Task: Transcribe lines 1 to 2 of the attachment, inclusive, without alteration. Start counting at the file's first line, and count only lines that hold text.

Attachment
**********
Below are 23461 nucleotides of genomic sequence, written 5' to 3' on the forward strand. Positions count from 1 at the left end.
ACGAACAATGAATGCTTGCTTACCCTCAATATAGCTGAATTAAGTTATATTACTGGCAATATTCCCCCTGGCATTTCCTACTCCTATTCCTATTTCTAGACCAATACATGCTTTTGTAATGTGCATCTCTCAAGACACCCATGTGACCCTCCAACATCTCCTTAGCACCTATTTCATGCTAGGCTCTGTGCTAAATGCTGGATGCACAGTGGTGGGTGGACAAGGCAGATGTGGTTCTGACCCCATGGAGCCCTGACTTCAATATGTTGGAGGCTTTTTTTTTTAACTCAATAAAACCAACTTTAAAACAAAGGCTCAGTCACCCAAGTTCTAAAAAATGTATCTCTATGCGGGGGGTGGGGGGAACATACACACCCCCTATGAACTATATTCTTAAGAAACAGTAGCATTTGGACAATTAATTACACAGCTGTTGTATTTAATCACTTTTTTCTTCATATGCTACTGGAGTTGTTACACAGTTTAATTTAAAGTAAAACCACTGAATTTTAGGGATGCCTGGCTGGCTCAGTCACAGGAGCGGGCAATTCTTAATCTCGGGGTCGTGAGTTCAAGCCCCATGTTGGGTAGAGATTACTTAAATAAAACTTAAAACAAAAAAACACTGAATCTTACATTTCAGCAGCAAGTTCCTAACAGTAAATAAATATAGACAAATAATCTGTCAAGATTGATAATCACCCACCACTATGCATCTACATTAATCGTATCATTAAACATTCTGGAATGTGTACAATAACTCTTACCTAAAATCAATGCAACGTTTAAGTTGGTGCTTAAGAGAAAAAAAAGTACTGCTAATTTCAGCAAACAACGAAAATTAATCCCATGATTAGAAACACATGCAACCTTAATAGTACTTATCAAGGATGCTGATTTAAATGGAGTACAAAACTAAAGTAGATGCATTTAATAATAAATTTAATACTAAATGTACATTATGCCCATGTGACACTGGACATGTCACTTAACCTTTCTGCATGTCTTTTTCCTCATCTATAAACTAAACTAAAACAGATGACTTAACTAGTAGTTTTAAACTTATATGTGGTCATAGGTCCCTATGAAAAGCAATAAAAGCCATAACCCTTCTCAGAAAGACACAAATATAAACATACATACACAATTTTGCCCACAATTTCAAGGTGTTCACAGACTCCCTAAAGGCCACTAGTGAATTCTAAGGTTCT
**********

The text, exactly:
Below are 23461 nucleotides of genomic sequence, written 5' to 3' on the forward strand. Positions count from 1 at the left end.
ACGAACAATGAATGCTTGCTTACCCTCAATATAGCTGAATTAAGTTATATTACTGGCAATATTCCCCCTGGCATTTCCTACTCCTATTCCTATTTCTAGACCAATACATGCTTTTGTAATGTGCATCTCTCAAGACACCCATGTGACCCTCCAACATCTCCTTAGCACCTATTTCATGCTAGGCTCTGTGCTAAATGCTGGATGCACAGTGGTGGGTGGACAAGGCAGATGTGGTTCTGACCCCATGGAGCCCTGACTTCAATATGTTGGAGGCTTTTTTTTTTAACTCAATAAAACCAACTTTAAAACAAAGGCTCAGTCACCCAAGTTCTAAAAAATGTATCTCTATGCGGGGGGTGGGGGGAACATACACACCCCCTATGAACTATATTCTTAAGAAACAGTAGCATTTGGACAATTAATTACACAGCTGTTGTATTTAATCACTTTTTTCTTCATATGCTACTGGAGTTGTTACACAGTTTAATTTAAAGTAAAACCACTGAATTTTAGGGATGCCTGGCTGGCTCAGTCACAGGAGCGGGCAATTCTTAATCTCGGGGTCGTGAGTTCAAGCCCCATGTTGGGTAGAGATTACTTAAATAAAACTTAAAACAAAAAAACACTGAATCTTACATTTCAGCAGCAAGTTCCTAACAGTAAATAAATATAGACAAATAATCTGTCAAGATTGATAATCACCCACCACTATGCATCTACATTAATCGTATCATTAAACATTCTGGAATGTGTACAATAACTCTTACCTAAAATCAATGCAACGTTTAAGTTGGTGCTTAAGAGAAAAAAAAGTACTGCTAATTTCAGCAAACAACGAAAATTAATCCCATGATTAGAAACACATGCAACCTTAATAGTACTTATCAAGGATGCTGATTTAAATGGAGTACAAAACTAAAGTAGATGCATTTAATAATAAATTTAATACTAAATGTACATTATGCCCATGTGACACTGGACATGTCACTTAACCTTTCTGCATGTCTTTTTCCTCATCTATAAACTAAACTAAAACAGATGACTTAACTAGTAGTTTTAAACTTATATGTGGTCATAGGTCCCTATGAAAAGCAATAAAAGCCATAACCCTTCTCAGAAAGACACAAATATAAACATACATACACAATTTTGCCCACAATTTCAAGGTGTTCACAGACTCCCTAAAGGCCACTAGTGAATTCTAAGGTTCT